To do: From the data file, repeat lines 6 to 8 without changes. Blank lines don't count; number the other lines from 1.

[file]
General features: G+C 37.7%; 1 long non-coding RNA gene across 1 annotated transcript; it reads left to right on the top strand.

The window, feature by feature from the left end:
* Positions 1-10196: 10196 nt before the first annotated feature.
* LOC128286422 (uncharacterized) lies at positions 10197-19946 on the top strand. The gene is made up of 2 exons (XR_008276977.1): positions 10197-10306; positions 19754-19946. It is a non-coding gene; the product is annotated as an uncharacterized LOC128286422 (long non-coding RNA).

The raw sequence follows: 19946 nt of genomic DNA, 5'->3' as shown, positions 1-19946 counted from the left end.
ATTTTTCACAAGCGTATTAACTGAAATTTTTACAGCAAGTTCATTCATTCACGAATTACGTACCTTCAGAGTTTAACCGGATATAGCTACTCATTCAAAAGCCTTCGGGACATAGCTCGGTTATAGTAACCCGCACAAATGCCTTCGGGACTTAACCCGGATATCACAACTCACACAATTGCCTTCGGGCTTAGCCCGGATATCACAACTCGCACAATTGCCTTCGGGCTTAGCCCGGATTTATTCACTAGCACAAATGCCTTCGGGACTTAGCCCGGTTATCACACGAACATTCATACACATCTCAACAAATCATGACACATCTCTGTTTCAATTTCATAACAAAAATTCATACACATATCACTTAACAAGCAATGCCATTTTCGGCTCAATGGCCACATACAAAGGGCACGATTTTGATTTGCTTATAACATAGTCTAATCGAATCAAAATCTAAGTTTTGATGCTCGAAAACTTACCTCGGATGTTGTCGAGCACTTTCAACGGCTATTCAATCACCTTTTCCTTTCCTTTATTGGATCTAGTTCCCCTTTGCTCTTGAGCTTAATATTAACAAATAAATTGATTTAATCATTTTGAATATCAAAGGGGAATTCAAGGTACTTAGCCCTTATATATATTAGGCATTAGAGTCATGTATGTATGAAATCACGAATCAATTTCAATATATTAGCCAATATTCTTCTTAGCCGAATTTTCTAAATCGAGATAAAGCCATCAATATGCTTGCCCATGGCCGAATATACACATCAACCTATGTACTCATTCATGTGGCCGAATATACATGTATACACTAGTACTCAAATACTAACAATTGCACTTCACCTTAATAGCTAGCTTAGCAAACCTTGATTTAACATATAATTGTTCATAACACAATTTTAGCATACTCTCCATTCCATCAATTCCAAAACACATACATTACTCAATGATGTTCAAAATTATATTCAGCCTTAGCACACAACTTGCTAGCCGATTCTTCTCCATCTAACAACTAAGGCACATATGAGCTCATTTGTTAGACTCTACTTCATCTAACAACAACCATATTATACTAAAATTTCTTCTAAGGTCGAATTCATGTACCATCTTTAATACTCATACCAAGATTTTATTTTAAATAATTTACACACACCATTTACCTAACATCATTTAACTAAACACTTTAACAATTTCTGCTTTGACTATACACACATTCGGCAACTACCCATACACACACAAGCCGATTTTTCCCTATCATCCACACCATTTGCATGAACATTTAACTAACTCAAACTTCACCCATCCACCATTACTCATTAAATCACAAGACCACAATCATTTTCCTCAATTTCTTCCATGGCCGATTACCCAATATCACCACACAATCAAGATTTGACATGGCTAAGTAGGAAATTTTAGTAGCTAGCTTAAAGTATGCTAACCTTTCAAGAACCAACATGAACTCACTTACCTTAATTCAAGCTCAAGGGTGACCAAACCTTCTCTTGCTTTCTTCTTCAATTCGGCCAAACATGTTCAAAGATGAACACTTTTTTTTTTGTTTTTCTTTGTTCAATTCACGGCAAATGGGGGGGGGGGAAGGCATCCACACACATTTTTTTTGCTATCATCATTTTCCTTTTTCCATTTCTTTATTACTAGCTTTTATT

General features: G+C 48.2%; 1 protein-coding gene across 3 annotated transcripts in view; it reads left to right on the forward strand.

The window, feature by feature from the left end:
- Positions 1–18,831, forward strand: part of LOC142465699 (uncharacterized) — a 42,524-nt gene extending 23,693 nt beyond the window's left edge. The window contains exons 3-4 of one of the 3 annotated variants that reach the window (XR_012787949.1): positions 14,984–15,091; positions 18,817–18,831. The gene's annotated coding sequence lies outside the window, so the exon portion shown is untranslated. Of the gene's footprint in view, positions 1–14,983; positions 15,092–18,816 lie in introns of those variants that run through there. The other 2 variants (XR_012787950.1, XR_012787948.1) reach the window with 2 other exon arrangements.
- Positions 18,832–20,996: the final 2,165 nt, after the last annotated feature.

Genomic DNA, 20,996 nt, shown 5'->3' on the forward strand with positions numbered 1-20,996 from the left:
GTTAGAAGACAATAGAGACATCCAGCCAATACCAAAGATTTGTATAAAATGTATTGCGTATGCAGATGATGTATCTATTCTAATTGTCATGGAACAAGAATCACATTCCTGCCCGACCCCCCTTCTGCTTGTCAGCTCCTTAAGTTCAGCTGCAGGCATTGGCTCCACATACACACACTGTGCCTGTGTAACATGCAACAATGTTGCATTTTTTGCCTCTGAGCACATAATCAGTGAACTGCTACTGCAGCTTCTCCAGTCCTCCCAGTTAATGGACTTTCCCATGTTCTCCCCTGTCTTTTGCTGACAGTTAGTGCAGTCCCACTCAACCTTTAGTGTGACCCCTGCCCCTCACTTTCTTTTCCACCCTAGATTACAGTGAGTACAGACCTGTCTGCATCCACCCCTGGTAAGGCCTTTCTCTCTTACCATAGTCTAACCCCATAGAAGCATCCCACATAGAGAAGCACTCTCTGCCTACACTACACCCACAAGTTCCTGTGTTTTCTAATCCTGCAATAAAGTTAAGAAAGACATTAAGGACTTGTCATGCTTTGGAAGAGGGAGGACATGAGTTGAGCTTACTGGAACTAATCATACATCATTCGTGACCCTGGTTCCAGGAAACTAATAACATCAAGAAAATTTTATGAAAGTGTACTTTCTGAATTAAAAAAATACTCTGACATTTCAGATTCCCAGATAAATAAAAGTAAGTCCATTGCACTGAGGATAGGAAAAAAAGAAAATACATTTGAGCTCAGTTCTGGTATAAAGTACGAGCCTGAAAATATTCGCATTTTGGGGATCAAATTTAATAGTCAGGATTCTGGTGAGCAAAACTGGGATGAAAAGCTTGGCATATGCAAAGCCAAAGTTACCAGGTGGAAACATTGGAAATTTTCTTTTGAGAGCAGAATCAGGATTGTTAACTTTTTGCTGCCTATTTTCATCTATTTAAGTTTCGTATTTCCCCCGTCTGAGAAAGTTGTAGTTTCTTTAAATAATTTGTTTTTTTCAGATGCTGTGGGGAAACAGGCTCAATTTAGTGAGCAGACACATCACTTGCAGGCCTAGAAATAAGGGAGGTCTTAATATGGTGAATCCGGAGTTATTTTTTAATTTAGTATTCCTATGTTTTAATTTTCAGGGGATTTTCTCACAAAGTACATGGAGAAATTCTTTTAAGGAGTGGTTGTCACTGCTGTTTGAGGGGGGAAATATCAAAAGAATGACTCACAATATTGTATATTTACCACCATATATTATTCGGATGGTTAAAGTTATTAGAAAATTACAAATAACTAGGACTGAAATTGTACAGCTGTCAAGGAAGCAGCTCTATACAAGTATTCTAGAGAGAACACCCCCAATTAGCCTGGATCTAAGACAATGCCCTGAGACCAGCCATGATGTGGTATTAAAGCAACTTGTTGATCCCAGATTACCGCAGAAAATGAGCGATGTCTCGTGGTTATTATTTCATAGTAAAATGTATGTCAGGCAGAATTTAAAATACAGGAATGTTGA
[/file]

ATTTTTCACAAGCGTATTAACTGAAATTTTTACAGCAAGTTCATTCATTCACGAATTACGTACCTTCAGAGTTTAACCGGATATAGCTACTCATTCAAAAGCCTTCGGGACATAGCTCGGTTATAGTAACCCGCACAAATGCCTTCGGGACTTAACCCGGATATCACAACTCACACAATTGCCTTCGGGCTTAGCCCGGATATCACAACTCGCACAATTGCCTTCGGGCTTAGCCCGGATTTATTCACTAGCACAAATGCCTTCGGGACTTAGCCCGGTTATCACACGAACATTCATACACATCTCAACAAATCATGACACATCTCTGTTTCAATTTCATAACAAAAATTCATACACATATCACTTAACAAGCAATGCCATTTTCGGCTCAATGGCCACATACAAAGGGCACGATTTTGATTTGCTTATAACATAGTCTAATCGAATCAAAATCTAAGTTTTGATGCTCGAAAACTTACCTCGGATGTTGTCGAGCACTTTCAACGGCTATTCAATCACCTTTTCCTTTCCTTTATTGGATCTAGTTCCCCTTTGCTCTTGAGCTTAATATTAACAAATAAATTGATTTAATCATTTTGAATATCAAAGGGGAATTCAAGGTACTTAGCCCTTATATATATTAGGCATTAGAGTCATGTATGTATGAAATCACGAATCAATTTCAATATATTAGCCAATATTCTTCTTAGCCGAATTTTCTAAATCGAGATAAAGCCATCAATATGCTTGCCCATGGCCGAATATACACATCAACCTATGTACTCATTCATGTGGCCGAATATACATGTATACACTAGTACTCAAATACTAACAATTGCACTTCACCTTAATAGCTAGCTTAGCAAACCTTGATTTAACATATAATTGTTCATAACACAATTTTAGCATACTCTCCATTCCATCAATTCCAAAACACATACATTACTCAATGATGTTCAAAATTATATTCAGCCTTAGCACACAACTTGCTAGCCGATTCTTCTCCATCTAACAACTAAGGCACATATGAGCTCATTTGTTAGACTCTACTTCATCTAACAACAACCATATTATACTAAAATTTCTTCTAAGGTCGAATTCATGTACCATCTTTAATACTCATACCAAGATTTTATTTTAAATAATTTACACACACCATTTACCTAACATCATTTAACTAAACACTTTAACAATTTCTGCTTTGACTATACACACATTCGGCAACTACCCATACACACACAAGCCGATTTTTCCCTATCATCCACACCATTTGCATGAACATTTAACTAACTCAAACTTCACCCATCCACCATTACTCATTAAATCACAAGACCACAATCATTTTCCTCAATTTCTTCCATGGCCGATTACCCAATATCACCACACAATCAAGATTTGACATGGCTAAGTAGGAAATTTTAGTAGCTAGCTTAAAGTATGCTAACCTTTCAAGAACCAACATGAACTCACTTACCTTAATTCAAGCTCAAGGGTGACCAAACCTTCTCTTGCTTTCTTCTTCAATTCGGCCAAACATGTTCAAAGATGAACACTTTTTTTTTTGTTTTTCTTTGTTCAATTCACGGCAAATGGGGGGGGGGGAAGGCATCCACACACATTTTTTTTGCTATCATCATTTTCCTTTTTCCATTTCTTTATTACTAGCTTTTATT

General features: G+C 48.2%; 1 protein-coding gene across 3 annotated transcripts in view; it reads left to right on the forward strand.

The window, feature by feature from the left end: